If you have ever had the pleasure of standing in front of a long display case in a French bakery you know what an overwhelming experience it can be. Facing dozens and dozens of perfectly formed and decorated sweets of every shape and size and deciding what to choose can be daunting. As much as I admire all the perfect little works of art I love the small bites that aren’t overly fancy. One of my favorites is the financier, a small cake that is light and moist, similar to sponge cake, and usually contains almond flour and beurre noisette, browned butter. Financiers are baked in shaped molds, usually small rectangular loaves or in mini-muffin tins. The name financier is said to derive from the traditional rectangular mold, which resembles a gold bar….see the photo at the bottom of this post.
Financiers are surprisingly easy to make. Carefully measuring ingredients and browning the butter are the two crucial steps. If you have never browned butter you will find easy instructions HERE. The butter takes on a rich, nutty flavor as it browns and is a important component in many French recipes. I have built up a nice cookbook library over the years but I’m gradually getting rid of it as I find other more convenient recipe sources. However, I have added two books to my library this year in my attempt to become a better baker: ” Thomas Keller, Bouchon Bakery” by Thomas Keller and Sebastien Rouxel, and “My Paris Kitchen” by David Lebovitz. Both books are a treasure trove of information and stress the necessity of a digital kitchen scale for accurate baking. Thomas Keller urges readers to “Throw Out Your Measuring Cups.” Weighing ingredients is so much easier and provides so much more accuracy than measuring by volume. Once you try it you won’t measure ingredients any other way.
I love these dense little chocolate cakes. They are a bit crispy on the edges and soft and chocolaty in the center. They are best eaten within a day or two of baking or frozen for a later date. I took several out of the freezer last night and couldn’t wait for them to thaw. Even frozen they were delicious…almost fudgy in the center. I used mini-muffins tins for this recipe and it made 20 financiers.
Traditional financiers are made in pans that resemble gold bars…hence their name. I bought some silicone ones at E. DEHILLERIN last spring and they work very well…the cakes pop right out of the molds. I will share the recipe for these vanilla cakes very soon. They are made with almond flour instead of the hazelnut that I used in the chocolate cakes. If you don’t have hazelnut flour you can substitute almond for equally delicious results. The browned butter flavor is much more noticeable in the vanilla cakes. Fresh raspberries were placed on top of the cakes as they baked and became little dabs of filling. I hope you will try this recipe for one of the most popular sweets you will find in a French patisserie. You will be amazed by how easy a digital scale makes the preparation of the batter. It takes away all the guess work and the recipe turns out the same every single time…delicious.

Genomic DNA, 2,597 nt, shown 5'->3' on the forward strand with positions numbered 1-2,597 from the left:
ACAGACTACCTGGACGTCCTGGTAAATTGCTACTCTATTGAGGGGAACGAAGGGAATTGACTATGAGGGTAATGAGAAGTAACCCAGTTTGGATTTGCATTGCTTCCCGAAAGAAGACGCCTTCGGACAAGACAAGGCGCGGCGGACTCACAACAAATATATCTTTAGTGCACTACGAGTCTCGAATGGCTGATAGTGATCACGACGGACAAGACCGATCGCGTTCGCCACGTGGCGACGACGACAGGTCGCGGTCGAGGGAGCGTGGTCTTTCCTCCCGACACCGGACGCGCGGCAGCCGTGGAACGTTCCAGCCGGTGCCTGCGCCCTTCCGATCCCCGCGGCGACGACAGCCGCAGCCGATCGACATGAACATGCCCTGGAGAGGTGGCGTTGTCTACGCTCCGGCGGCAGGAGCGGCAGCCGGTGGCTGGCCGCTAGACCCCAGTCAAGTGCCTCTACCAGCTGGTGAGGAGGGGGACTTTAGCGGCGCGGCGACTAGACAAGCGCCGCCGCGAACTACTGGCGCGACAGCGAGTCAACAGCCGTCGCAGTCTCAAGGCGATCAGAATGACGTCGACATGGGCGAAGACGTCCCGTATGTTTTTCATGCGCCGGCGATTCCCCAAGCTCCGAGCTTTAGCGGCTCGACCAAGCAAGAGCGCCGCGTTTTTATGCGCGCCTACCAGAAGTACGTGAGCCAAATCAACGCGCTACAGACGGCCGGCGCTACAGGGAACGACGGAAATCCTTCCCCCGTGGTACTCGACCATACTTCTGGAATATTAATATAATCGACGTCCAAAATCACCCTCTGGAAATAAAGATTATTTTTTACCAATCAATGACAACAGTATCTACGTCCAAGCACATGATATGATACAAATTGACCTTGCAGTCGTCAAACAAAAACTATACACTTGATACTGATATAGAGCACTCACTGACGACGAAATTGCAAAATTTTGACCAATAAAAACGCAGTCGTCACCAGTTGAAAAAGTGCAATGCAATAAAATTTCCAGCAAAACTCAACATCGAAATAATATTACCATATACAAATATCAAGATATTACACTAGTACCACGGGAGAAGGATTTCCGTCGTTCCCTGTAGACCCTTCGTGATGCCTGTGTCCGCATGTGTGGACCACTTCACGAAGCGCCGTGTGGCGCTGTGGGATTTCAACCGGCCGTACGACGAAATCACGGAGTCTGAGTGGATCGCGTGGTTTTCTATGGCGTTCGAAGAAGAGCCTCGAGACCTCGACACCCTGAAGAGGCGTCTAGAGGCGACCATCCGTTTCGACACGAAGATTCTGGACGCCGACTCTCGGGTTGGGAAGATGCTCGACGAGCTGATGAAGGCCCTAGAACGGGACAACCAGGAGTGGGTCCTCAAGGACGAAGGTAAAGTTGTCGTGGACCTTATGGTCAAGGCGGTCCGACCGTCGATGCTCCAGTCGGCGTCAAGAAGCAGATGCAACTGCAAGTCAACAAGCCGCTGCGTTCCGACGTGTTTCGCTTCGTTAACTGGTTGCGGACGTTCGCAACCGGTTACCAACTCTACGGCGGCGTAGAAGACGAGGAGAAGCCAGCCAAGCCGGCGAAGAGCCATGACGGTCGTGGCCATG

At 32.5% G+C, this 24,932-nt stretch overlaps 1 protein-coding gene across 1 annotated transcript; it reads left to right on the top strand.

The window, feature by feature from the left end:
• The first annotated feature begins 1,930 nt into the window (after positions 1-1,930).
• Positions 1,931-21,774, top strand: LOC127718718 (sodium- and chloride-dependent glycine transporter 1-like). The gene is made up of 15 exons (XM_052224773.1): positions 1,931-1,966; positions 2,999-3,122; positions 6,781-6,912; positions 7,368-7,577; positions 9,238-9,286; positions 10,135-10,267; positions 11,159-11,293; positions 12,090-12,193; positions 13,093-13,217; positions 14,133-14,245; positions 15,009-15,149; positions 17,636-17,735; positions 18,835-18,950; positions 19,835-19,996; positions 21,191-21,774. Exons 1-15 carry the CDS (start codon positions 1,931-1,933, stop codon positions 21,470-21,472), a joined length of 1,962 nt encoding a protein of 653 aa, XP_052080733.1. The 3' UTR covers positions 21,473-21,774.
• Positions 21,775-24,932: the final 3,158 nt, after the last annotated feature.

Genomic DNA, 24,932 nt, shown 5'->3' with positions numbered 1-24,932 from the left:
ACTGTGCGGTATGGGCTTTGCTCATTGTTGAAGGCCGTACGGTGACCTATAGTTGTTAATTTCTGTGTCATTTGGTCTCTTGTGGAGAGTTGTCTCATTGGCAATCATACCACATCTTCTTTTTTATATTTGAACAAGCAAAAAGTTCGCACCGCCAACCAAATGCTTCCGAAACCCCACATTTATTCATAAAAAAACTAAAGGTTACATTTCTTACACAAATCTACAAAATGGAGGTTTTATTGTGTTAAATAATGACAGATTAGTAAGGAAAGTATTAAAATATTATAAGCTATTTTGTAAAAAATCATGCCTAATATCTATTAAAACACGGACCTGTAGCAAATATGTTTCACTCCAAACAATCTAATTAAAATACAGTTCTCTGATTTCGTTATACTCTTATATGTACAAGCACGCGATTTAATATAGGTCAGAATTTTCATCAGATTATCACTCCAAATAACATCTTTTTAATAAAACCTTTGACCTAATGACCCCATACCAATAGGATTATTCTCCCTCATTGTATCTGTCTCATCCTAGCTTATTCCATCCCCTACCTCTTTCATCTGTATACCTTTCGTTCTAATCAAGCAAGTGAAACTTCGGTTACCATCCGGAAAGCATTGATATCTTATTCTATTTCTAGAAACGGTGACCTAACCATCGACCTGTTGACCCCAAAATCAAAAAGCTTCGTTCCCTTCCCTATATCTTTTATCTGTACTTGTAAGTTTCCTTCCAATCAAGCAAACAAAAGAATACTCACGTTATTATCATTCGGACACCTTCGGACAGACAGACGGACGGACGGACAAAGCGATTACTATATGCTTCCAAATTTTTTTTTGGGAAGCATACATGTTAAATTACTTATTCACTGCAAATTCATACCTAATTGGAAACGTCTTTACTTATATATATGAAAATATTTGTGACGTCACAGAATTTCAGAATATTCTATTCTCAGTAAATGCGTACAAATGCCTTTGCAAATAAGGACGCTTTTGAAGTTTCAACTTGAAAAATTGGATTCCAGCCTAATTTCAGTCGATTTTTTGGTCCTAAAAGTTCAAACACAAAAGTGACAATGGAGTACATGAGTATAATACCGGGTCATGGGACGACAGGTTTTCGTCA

recipe adapted from one found in Thomas Keller Bouchon Bakery. I substituted hazelnut flour for almond flour and used 70% Vahlrona Chocolate.
- 120g granulated sugar (1/2 cup + 1-1/2 tablespoons)
- 20g all-purpose flour (2 tablespoons + 1 teaspoon)
- 60g hazelnut flour (1/2 cup +1-1/2 teaspoons)
- 20g unsweetened cocoa powder (1/4 cup)
- 100g egg whites (1/4 cup + 2-1/2 tablespoons)
- 100g browned butter (1/2 cup)
- 20g 70% chocolate, chopped (0.7 ounces)
- 10g 100% unsweetened chocolate, chopped (0.4 ounces) substitute 70% if you don't have this
- chopped hazelnuts for ganish
- Spray 2 12-cup mini-muffin pans with baking spray.
- Preheat oven to 425 degrees F.
- Place the sugar and flour in a large. Whisk to combine well and break up any lumps. Sift hazelnut flour into the mixture, add cocoa powder, and mix well.
- Make a well in the center of the dry ingredients. Pour in the egg whites and whisk them, gradually incorporating the dry mixture, until all the ingredients are well combined. Scrape down the sides and bottom of the bowl and whisk again. Place the brown butter and the chocolate in a small saucepan over medium heat, stirring to melt the chocolate and heat the butter. A few seconds in the microwave works well for this but be careful not to overheat it. When the mixture is hot, just below a simmer, whisk it into the flour mixture.
- Spoon about 1-1/2 tablespoon batter into the prepared mini-muffin pans. Place the pans into the oven and reduce the temperature to 350 degrees F. Bake for 10-12 minutes or until a tester inserted into the middle of the cakes comes out clean. Immediately unmold the financiers and cool on a wire rack.